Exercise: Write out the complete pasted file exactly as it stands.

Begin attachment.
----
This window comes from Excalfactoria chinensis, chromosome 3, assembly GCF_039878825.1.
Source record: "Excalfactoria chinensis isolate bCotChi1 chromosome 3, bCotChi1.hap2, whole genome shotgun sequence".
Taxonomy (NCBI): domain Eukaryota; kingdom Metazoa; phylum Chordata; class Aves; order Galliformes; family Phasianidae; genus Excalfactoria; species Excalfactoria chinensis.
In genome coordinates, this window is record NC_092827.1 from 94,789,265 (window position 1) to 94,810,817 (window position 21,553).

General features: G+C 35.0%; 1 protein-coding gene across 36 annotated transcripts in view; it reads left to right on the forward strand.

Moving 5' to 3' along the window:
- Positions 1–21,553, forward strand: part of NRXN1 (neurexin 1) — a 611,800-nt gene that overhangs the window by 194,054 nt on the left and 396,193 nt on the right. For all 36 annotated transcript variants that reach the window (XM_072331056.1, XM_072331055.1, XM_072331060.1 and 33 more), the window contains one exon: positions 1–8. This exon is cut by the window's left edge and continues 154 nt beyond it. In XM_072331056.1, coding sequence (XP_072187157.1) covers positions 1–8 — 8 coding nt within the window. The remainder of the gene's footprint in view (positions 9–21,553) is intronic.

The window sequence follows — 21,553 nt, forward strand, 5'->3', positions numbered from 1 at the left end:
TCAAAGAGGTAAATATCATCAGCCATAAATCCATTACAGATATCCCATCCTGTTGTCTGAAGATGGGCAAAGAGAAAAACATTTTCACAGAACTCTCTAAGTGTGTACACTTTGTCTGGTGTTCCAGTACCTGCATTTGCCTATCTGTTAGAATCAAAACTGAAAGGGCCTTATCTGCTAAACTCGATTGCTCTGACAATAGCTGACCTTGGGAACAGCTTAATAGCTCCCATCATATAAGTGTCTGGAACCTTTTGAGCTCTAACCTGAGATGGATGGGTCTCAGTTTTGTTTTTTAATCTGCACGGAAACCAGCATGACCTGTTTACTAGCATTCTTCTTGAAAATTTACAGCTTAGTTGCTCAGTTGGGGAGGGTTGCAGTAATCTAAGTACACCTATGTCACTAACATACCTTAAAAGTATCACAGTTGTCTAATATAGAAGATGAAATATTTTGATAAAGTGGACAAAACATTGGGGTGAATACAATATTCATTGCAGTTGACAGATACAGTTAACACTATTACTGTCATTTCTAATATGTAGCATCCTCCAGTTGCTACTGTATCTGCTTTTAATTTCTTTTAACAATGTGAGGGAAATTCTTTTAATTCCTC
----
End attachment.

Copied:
This window comes from Excalfactoria chinensis, chromosome 3, assembly GCF_039878825.1.
Source record: "Excalfactoria chinensis isolate bCotChi1 chromosome 3, bCotChi1.hap2, whole genome shotgun sequence".
Taxonomy (NCBI): domain Eukaryota; kingdom Metazoa; phylum Chordata; class Aves; order Galliformes; family Phasianidae; genus Excalfactoria; species Excalfactoria chinensis.
In genome coordinates, this window is record NC_092827.1 from 94,789,265 (window position 1) to 94,810,817 (window position 21,553).

General features: G+C 35.0%; 1 protein-coding gene across 36 annotated transcripts in view; it reads left to right on the forward strand.

Moving 5' to 3' along the window:
- Positions 1–21,553, forward strand: part of NRXN1 (neurexin 1) — a 611,800-nt gene that overhangs the window by 194,054 nt on the left and 396,193 nt on the right. For all 36 annotated transcript variants that reach the window (XM_072331056.1, XM_072331055.1, XM_072331060.1 and 33 more), the window contains one exon: positions 1–8. This exon is cut by the window's left edge and continues 154 nt beyond it. In XM_072331056.1, coding sequence (XP_072187157.1) covers positions 1–8 — 8 coding nt within the window. The remainder of the gene's footprint in view (positions 9–21,553) is intronic.

The window sequence follows — 21,553 nt, forward strand, 5'->3', positions numbered from 1 at the left end:
TCAAAGAGGTAAATATCATCAGCCATAAATCCATTACAGATATCCCATCCTGTTGTCTGAAGATGGGCAAAGAGAAAAACATTTTCACAGAACTCTCTAAGTGTGTACACTTTGTCTGGTGTTCCAGTACCTGCATTTGCCTATCTGTTAGAATCAAAACTGAAAGGGCCTTATCTGCTAAACTCGATTGCTCTGACAATAGCTGACCTTGGGAACAGCTTAATAGCTCCCATCATATAAGTGTCTGGAACCTTTTGAGCTCTAACCTGAGATGGATGGGTCTCAGTTTTGTTTTTTAATCTGCACGGAAACCAGCATGACCTGTTTACTAGCATTCTTCTTGAAAATTTACAGCTTAGTTGCTCAGTTGGGGAGGGTTGCAGTAATCTAAGTACACCTATGTCACTAACATACCTTAAAAGTATCACAGTTGTCTAATATAGAAGATGAAATATTTTGATAAAGTGGACAAAACATTGGGGTGAATACAATATTCATTGCAGTTGACAGATACAGTTAACACTATTACTGTCATTTCTAATATGTAGCATCCTCCAGTTGCTACTGTATCTGCTTTTAATTTCTTTTAACAATGTGAGGGAAATTCTTTTAATTCCTC